There are many ultrasound machines in the community – at the drug store, your doctor’s office and especially at health fairs. Is a heel ultrasound screening worth removing your shoe for? Probably not.
Walk This Way!
So I decided to do the research. (I was a librarian…..)
Most states have traffic laws that require pedestrians to walk facing traffic if there is no sidewalk available. That means walking to the left side of the road.
We were all taught as children to walk to the right. And as drivers, we drive on the right side.
But those rules don’t include what should happen when cars and people are sharing the road.
Here are some tips:
- Walk facing traffic that provides the best safety and allows you change direction or move farther to the side. If you walk with your back to traffic you need to keep looking behind you to check on the traffic, and you’re not watching where you are going. Unlike cars, you don’t have a rear-view mirror.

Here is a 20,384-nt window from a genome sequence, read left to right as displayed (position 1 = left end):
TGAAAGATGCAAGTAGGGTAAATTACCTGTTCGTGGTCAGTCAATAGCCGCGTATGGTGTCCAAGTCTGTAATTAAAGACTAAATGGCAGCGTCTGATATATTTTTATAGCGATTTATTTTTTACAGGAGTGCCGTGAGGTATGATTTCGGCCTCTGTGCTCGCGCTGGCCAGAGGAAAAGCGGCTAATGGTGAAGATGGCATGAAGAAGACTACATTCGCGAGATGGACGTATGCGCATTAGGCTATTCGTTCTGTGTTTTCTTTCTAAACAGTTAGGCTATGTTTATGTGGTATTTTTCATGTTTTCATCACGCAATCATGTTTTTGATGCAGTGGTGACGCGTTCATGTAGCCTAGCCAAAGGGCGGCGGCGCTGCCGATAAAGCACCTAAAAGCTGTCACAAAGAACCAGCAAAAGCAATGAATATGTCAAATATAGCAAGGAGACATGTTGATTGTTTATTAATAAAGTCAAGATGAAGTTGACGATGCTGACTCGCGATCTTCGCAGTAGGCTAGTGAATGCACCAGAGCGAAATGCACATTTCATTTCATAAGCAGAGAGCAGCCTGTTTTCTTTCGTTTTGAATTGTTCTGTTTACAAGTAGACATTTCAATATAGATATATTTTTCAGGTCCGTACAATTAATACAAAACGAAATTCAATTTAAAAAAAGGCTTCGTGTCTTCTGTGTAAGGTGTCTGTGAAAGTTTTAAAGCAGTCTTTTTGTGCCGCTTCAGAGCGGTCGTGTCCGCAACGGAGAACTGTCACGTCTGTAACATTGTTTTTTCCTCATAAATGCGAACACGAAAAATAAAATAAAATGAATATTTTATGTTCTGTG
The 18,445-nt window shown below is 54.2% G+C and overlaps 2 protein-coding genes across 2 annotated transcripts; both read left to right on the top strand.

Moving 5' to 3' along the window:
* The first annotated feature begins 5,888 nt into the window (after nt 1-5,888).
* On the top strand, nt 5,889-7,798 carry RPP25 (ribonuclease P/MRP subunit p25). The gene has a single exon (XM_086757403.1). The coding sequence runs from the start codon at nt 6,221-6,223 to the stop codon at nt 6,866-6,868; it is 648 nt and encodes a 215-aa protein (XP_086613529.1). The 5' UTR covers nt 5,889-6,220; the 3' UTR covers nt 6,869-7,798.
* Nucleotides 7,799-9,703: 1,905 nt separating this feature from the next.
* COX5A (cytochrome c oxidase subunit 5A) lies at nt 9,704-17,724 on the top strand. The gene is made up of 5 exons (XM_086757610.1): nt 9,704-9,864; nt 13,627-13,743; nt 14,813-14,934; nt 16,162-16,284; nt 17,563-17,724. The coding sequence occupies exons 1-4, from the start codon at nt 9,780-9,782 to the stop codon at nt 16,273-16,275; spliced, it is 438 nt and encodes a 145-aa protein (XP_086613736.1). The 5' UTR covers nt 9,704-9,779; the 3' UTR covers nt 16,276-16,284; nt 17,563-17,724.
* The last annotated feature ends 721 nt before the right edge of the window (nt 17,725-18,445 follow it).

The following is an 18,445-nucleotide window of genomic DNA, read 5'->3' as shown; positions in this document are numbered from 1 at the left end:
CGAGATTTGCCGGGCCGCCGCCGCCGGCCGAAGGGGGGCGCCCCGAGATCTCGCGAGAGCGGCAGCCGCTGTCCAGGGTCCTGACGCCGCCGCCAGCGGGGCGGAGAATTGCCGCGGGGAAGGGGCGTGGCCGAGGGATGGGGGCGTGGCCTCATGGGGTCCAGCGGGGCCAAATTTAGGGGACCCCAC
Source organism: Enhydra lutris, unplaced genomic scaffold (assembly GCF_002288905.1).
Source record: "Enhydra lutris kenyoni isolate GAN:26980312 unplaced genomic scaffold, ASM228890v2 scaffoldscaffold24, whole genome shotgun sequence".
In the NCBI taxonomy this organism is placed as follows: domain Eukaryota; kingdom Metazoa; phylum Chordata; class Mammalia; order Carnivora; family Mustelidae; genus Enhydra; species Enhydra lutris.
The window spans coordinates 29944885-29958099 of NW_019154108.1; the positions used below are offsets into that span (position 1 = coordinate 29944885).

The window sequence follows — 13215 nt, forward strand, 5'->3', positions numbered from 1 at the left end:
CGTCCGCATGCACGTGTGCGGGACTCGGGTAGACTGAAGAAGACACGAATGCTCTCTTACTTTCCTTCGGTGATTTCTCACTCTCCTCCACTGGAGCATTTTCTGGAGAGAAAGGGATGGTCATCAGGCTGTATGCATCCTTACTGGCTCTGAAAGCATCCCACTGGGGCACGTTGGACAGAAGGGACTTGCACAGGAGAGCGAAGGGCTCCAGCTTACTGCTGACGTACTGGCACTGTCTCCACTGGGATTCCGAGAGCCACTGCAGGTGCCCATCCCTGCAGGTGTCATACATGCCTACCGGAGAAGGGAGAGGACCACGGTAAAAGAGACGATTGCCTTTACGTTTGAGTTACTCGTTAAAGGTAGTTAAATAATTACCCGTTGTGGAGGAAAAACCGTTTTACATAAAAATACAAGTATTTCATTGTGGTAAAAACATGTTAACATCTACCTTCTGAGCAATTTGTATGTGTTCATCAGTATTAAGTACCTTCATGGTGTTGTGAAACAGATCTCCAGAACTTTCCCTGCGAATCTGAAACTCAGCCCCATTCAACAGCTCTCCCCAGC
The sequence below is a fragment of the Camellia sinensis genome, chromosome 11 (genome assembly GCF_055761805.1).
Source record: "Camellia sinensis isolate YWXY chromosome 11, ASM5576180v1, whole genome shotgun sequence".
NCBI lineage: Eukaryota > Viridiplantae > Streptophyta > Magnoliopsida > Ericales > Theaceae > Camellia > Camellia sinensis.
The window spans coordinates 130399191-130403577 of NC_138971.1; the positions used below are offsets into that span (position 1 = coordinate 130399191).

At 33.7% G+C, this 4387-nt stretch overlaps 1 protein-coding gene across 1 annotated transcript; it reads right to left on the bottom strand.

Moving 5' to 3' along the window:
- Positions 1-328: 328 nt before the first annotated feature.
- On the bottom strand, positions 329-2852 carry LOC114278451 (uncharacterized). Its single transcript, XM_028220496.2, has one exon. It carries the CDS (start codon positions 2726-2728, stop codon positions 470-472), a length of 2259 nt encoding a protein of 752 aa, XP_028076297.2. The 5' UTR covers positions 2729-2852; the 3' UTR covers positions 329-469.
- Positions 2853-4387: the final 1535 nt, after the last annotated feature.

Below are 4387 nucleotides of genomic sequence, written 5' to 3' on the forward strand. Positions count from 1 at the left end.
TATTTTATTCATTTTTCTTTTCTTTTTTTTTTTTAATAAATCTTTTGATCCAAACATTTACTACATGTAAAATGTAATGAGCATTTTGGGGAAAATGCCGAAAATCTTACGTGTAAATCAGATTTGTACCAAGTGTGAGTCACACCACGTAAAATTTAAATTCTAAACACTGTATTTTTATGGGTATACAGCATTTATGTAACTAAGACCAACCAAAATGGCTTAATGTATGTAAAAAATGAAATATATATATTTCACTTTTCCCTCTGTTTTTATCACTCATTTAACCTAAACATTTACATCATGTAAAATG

- Make eye contact with drivers. Wave.
- Walk single-file on curves. Drivers aren’t expecting to see a group on the other side of the curve.
- Don’t be distracted by your phone. Don’t text or read email while you are walking! “…distracted walking causes more accidents per mile that distracted driving.”
- Be aware of bicyclists and joggers. Listen.
- If you are listening to your iPod, keep the volume low and only use one earbud. Traffic noise can give you important safety signals. I had a neighbor who not only walked with his back to traffic, but wore the big, industrial headphone most often seen on airport ground crews. I always gave him a lot of room when I drove past him. He never noticed.
- Be visible. At night, wear reflective clothing and carry a flashlight.